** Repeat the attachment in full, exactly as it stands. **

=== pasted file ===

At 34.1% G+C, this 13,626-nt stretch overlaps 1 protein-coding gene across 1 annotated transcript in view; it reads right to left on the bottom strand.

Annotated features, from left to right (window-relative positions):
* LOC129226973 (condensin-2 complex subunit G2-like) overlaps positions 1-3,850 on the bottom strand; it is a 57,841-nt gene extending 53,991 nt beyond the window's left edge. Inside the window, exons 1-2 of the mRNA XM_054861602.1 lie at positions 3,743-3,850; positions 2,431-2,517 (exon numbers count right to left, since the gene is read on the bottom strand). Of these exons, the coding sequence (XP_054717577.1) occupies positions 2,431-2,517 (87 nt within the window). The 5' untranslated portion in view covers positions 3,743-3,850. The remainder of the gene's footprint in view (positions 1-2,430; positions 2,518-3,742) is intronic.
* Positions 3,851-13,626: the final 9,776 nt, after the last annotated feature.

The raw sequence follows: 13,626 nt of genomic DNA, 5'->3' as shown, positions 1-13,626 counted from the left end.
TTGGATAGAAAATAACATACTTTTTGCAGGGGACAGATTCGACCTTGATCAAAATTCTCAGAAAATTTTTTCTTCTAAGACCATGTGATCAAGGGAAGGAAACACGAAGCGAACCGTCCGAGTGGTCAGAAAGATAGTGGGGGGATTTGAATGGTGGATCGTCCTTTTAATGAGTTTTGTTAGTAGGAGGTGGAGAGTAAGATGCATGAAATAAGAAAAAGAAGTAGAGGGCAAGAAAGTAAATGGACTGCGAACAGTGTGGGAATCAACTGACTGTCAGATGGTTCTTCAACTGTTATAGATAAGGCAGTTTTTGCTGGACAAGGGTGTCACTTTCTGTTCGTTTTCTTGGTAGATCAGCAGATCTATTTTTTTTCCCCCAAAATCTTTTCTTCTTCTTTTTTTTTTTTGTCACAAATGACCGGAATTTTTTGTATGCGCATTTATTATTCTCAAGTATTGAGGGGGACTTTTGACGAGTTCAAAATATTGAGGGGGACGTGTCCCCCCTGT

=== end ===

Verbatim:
At 34.1% G+C, this 13,626-nt stretch overlaps 1 protein-coding gene across 1 annotated transcript in view; it reads right to left on the bottom strand.

Annotated features, from left to right (window-relative positions):
* LOC129226973 (condensin-2 complex subunit G2-like) overlaps positions 1-3,850 on the bottom strand; it is a 57,841-nt gene extending 53,991 nt beyond the window's left edge. Inside the window, exons 1-2 of the mRNA XM_054861602.1 lie at positions 3,743-3,850; positions 2,431-2,517 (exon numbers count right to left, since the gene is read on the bottom strand). Of these exons, the coding sequence (XP_054717577.1) occupies positions 2,431-2,517 (87 nt within the window). The 5' untranslated portion in view covers positions 3,743-3,850. The remainder of the gene's footprint in view (positions 1-2,430; positions 2,518-3,742) is intronic.
* Positions 3,851-13,626: the final 9,776 nt, after the last annotated feature.

The raw sequence follows: 13,626 nt of genomic DNA, 5'->3' as shown, positions 1-13,626 counted from the left end.
TTGGATAGAAAATAACATACTTTTTGCAGGGGACAGATTCGACCTTGATCAAAATTCTCAGAAAATTTTTTCTTCTAAGACCATGTGATCAAGGGAAGGAAACACGAAGCGAACCGTCCGAGTGGTCAGAAAGATAGTGGGGGGATTTGAATGGTGGATCGTCCTTTTAATGAGTTTTGTTAGTAGGAGGTGGAGAGTAAGATGCATGAAATAAGAAAAAGAAGTAGAGGGCAAGAAAGTAAATGGACTGCGAACAGTGTGGGAATCAACTGACTGTCAGATGGTTCTTCAACTGTTATAGATAAGGCAGTTTTTGCTGGACAAGGGTGTCACTTTCTGTTCGTTTTCTTGGTAGATCAGCAGATCTATTTTTTTTCCCCCAAAATCTTTTCTTCTTCTTTTTTTTTTTTGTCACAAATGACCGGAATTTTTTGTATGCGCATTTATTATTCTCAAGTATTGAGGGGGACTTTTGACGAGTTCAAAATATTGAGGGGGACGTGTCCCCCCTGT